Anxiety

Anxiety disorders and individual symptoms of anxiety are commonly identified in people with epilepsy. During the ictal phase, panic and fear are the most frequent psychiatric symptoms presenting as an expression of seizure activity. Often ictal fear or panic can be misdiagnosed as a panic disorder, as both types of episodes can produce similar symptoms, such as palpitations, shortness of breath, clammy hands, or pallor or flushing of the face.

To avoid an erroneous diagnosis and treatment, it is essential to distinguish between ictal panic and panic attacks. The following are the principal differences between these two types of events:

Ictal panicPanic attack
Very short duration (< 30 seconds). Duration usually several minutes.
Intense fear or sensation of doom unlikely. Intense fear, sensation of "impending doom."
Fear usually followed by loss of awareness of surroundings, automatisms; no memory of this period. Intense sensation of doom may prevent detailed awareness of surroundings.
Person not responsive to other people while awareness is lost. Person remains responsive to other people.

Patients are also likely to experience symptoms of anxiety during the postictal period. These symptoms include panicky feelings, constant worry, and fear of leaving the house or being left alone. In the study of postictal psychiatric symptoms mentioned above, 45 of 100 consecutive patients with poorly controlled partial epilepsies experienced symptoms of anxiety after more than half of their seizures. The average duration was 24 hours, with a range of several minutes to several days. Postictal symptoms of anxiety occurred together with symptoms of depression and disturbances of sleep and appetite.

Interictal anxiety disorders are relatively frequent and are more prevalent in people with epilepsy than in other people. They can be identical to those identified in people without epilepsy, and include panic disorders, generalized anxiety disorders, and phobias, including agoraphobia and social phobia.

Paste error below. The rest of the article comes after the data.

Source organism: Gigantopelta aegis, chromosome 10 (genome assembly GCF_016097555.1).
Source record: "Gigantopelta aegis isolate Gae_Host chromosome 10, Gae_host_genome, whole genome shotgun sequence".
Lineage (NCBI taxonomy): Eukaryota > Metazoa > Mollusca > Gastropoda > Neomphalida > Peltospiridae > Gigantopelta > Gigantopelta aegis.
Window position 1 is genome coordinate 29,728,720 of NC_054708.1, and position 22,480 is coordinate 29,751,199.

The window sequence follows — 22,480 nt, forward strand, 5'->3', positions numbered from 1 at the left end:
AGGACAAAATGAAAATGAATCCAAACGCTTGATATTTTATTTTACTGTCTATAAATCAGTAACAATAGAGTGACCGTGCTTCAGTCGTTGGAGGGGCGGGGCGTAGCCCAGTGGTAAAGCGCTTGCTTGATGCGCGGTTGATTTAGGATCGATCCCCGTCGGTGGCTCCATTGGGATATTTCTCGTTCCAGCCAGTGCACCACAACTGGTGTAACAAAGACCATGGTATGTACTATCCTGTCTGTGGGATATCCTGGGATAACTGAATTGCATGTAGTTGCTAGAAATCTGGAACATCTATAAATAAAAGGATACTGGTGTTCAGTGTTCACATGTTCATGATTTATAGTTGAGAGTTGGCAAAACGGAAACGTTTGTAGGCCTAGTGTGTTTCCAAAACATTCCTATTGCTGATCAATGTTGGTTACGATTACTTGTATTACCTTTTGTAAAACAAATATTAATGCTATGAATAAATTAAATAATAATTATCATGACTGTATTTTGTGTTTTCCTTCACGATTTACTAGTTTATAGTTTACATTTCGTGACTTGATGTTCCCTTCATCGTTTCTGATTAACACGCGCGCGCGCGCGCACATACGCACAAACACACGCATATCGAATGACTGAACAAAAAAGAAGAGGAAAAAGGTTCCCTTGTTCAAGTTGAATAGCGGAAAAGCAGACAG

Interictal anxiety disorders result from a variety of factors often acting together. These factors include:

  • the neurochemical and electrophysiologic changes associated with the seizure disorder (usually affecting the temporal and frontal lobes)
  • a reactive process to adverse situations
  • antiepileptic drugs

The management of interictal anxiety disorders is similar to the management of idiopathic anxiety. Besides AEDs, the clinician may prescribe anxiolytic and antidepressant medications or behavioral therapy.

Dissociative experiences

Dissociative experiences, in which the patient's sense of identity and memory are disturbed, are another important class of symptoms that may develop during a partial seizure. Dissociative symptoms include depersonalization, derealization, autoscopy (looking at one's body from outside), and multiple personalities. These symptoms tend to be limited to peri-ictal periods.

Adapted from: Holzer JC and Bear DM. Psychiatric considerations in patients with epilepsy. In: Schachter SC, Schomer DL, eds. The comprehensive evaluation and treatment of epilepsy. San Diego, CA: Academic Press; 1997. p. 131-148.
With permission from Elsevier (www.elsevier.com)

Authored By: 
Jacob C. Holzer MD
David M. Bear MD
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Reviewed By: 
Andres M. Kanner MD
on: 
Thursday, April 1, 2004